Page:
Visual identity and naming

All social media sites/groups affiliated with the University must be appropriately labelled and must present a consistent visual identity in order to reflect the subject or theme of the site/group and to help audiences understand the site/group’s relationship to Brunel University.

Sites/groups should refer to the full term ‘Brunel University’ either in their names/titles or in their descriptions.

All channels maintained by a School, a subject area within a School, or an administration department should use the Brunel University logo as their profile picture, on one of a set of agreed block colour backgrounds: for Schools and subject areas, this should be the School colour; for all administration departments, this should be the standard blue. An approved set of logo profile pictures in different sizes for each of the common channels is available for download - please contact the Communications Team who will supply the download link.

Other visual elements, such as backgrounds and templates including logos for individual areas, can be provided on request for the more common social media channels.  

For additional advice and support on creating or editing the visual identity for your area, please contact the Communications Team.

The University reserves the right to require that administrators alter their social media activity including visual identity if it is considered to be detrimental to Brunel’s public reputation, if the graphics are not of the desired resolution or quality, or if the description does not clearly state the group’s connection to Brunel University.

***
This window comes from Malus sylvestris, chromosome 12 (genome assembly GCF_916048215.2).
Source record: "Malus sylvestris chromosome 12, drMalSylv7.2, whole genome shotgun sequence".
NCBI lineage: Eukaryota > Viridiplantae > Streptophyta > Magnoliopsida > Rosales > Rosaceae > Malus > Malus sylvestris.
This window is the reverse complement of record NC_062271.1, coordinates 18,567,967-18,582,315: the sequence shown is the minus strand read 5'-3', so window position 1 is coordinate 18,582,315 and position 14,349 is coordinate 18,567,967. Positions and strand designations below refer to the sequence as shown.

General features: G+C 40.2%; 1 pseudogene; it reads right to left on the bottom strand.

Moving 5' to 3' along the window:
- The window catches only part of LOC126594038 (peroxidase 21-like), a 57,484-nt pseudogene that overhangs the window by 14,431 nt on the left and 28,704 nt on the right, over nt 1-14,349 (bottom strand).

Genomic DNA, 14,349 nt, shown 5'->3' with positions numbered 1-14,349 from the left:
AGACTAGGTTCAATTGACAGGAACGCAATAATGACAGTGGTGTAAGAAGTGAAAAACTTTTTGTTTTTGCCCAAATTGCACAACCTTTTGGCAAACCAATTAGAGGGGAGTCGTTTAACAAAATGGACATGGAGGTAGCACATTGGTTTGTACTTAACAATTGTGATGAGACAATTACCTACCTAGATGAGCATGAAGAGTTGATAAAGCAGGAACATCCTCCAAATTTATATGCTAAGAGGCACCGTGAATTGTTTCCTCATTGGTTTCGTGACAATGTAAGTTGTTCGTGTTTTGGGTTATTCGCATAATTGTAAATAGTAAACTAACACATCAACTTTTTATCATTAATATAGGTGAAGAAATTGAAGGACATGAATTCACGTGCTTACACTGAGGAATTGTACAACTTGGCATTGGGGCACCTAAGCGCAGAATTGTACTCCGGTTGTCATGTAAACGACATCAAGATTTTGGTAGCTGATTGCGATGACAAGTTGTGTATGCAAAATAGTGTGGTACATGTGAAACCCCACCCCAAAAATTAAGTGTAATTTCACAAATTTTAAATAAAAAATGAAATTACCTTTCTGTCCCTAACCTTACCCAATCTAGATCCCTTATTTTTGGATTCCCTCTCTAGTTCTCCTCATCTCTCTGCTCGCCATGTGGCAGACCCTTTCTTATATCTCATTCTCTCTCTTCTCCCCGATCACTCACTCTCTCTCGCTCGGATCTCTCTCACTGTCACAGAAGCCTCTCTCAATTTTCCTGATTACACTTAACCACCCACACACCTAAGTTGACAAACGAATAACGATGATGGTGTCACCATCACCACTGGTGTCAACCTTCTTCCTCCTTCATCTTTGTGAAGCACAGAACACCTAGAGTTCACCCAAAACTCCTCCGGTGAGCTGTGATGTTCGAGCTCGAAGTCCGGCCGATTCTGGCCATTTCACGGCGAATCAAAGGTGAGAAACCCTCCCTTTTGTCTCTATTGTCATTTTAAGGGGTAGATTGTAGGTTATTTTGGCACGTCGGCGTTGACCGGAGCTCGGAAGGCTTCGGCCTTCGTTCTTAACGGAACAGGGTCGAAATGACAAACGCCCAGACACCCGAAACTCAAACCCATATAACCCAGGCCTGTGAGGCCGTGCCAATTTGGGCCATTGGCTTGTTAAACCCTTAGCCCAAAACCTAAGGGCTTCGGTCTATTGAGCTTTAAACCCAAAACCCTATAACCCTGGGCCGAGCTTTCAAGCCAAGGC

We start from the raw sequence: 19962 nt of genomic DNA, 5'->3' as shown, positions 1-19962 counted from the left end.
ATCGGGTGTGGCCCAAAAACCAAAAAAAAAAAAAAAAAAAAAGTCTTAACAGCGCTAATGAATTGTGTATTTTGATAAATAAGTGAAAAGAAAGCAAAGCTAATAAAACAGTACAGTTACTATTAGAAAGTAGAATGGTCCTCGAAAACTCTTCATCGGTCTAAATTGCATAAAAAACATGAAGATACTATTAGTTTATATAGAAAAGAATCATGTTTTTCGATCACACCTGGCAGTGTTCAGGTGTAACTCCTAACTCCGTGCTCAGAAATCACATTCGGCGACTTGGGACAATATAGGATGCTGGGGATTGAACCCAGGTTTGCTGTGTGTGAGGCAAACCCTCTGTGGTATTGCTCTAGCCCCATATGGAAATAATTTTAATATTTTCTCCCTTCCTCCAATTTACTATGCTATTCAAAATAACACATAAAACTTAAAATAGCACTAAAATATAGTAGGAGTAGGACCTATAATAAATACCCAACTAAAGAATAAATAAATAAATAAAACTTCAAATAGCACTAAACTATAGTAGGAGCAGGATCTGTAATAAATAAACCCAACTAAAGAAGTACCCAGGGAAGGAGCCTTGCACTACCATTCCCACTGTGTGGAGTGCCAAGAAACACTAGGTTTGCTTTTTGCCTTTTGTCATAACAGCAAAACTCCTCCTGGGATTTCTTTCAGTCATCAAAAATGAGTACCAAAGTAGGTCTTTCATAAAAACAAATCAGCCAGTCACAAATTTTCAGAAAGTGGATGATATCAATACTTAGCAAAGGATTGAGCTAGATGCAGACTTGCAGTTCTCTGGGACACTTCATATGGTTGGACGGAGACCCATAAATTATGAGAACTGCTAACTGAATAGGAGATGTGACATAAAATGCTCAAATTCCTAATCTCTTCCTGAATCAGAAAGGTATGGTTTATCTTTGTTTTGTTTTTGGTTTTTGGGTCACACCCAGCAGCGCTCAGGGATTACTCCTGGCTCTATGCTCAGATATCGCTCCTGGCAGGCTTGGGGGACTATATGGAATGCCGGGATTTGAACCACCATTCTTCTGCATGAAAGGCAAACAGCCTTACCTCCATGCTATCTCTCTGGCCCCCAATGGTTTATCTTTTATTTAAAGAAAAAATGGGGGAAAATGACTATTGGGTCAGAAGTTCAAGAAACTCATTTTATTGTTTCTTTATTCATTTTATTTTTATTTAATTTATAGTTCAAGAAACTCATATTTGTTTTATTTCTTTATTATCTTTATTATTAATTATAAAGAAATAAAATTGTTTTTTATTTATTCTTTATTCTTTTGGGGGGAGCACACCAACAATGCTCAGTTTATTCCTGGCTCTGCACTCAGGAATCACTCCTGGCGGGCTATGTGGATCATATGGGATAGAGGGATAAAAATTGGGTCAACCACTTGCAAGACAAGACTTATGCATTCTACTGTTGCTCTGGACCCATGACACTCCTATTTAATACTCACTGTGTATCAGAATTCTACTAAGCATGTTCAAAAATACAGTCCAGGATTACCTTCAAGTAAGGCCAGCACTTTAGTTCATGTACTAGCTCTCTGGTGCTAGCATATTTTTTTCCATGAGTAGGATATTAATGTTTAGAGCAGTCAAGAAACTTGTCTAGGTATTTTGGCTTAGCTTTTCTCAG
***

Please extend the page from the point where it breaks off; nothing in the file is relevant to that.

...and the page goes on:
Personal social media accounts connected to your professional business at Brunel

If you are a member of staff with a personal social media account that you also use professionally and/or in connection with your role at Brunel (eg to promote your academic work, or to represent your profession or area), the following wording or similar should be included in the brief description/'about me' section:

‘The views expressed here are my own and do not necessarily reflect those of Brunel University.’

Personal identity on social media

If you are using your personal profile (such as on Facebook or LinkedIn) to administer a Brunel site, please take precautions to prevent your personal information becoming mixed with professional content. Alternatively, you could consider setting up ‘professional persona’ social media accounts separate from any personal presence you may have, to avoid accidental cross-posting of personal and University-related information.

Using social media for learning and teaching purposes

The University encourages the use of social media to support learning and module delivery. Before using social media for these purposes, please contact the University’s Learning Technology Team to check whether this functionality is already available as part of Blackboard Learn, our Virtual Learning Environment, which now offers many advanced learning opportunities.

Please note that Blackboard Learn must be used for the submission of all assessed work that is required to be submitted online (according to School Policy), by students at all levels. Assignments that form all or part of a student’s module or degree assessment cannot be submitted via social media such as YouTube, Flickr or blogging platforms, or any other non-University system.

If you wish to use external social media platforms such as Facebook or Twitter to deliver modules or for broader student communications, please take particular care to keep your personal and professional presences separate. We strongly recommend the creation of a separate professional or departmental account, accessible to more than one member of staff, for any communications with students. For more information, please see the above policies on ‘Personal social media accounts connected to your professional business at Brunel’ and ‘Personal identity on social media’.

Relevant University policies

A number of wider Brunel University policies also apply to the use of social media. Anyone with responsibility for maintaining a social media site or group on behalf of Brunel University should be familiar with the following policies: